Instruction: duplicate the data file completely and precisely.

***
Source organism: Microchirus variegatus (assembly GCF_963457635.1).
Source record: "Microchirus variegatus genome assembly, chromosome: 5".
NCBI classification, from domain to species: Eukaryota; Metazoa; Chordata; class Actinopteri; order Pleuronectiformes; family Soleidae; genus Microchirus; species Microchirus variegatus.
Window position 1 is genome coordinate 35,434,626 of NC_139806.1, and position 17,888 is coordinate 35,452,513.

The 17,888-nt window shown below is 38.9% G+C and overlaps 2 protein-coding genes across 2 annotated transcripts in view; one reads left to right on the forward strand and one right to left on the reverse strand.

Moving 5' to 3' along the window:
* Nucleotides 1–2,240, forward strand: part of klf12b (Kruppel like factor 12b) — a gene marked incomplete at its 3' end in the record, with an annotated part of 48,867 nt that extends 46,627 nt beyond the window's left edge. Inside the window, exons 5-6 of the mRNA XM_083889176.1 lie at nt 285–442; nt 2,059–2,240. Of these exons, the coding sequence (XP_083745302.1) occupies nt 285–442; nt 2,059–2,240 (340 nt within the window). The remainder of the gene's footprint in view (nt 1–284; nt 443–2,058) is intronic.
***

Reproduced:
Source organism: Microchirus variegatus (assembly GCF_963457635.1).
Source record: "Microchirus variegatus genome assembly, chromosome: 5".
NCBI classification, from domain to species: Eukaryota; Metazoa; Chordata; class Actinopteri; order Pleuronectiformes; family Soleidae; genus Microchirus; species Microchirus variegatus.
Window position 1 is genome coordinate 35,434,626 of NC_139806.1, and position 17,888 is coordinate 35,452,513.

The 17,888-nt window shown below is 38.9% G+C and overlaps 2 protein-coding genes across 2 annotated transcripts in view; one reads left to right on the forward strand and one right to left on the reverse strand.

Moving 5' to 3' along the window:
* Nucleotides 1–2,240, forward strand: part of klf12b (Kruppel like factor 12b) — a gene marked incomplete at its 3' end in the record, with an annotated part of 48,867 nt that extends 46,627 nt beyond the window's left edge. Inside the window, exons 5-6 of the mRNA XM_083889176.1 lie at nt 285–442; nt 2,059–2,240. Of these exons, the coding sequence (XP_083745302.1) occupies nt 285–442; nt 2,059–2,240 (340 nt within the window). The remainder of the gene's footprint in view (nt 1–284; nt 443–2,058) is intronic.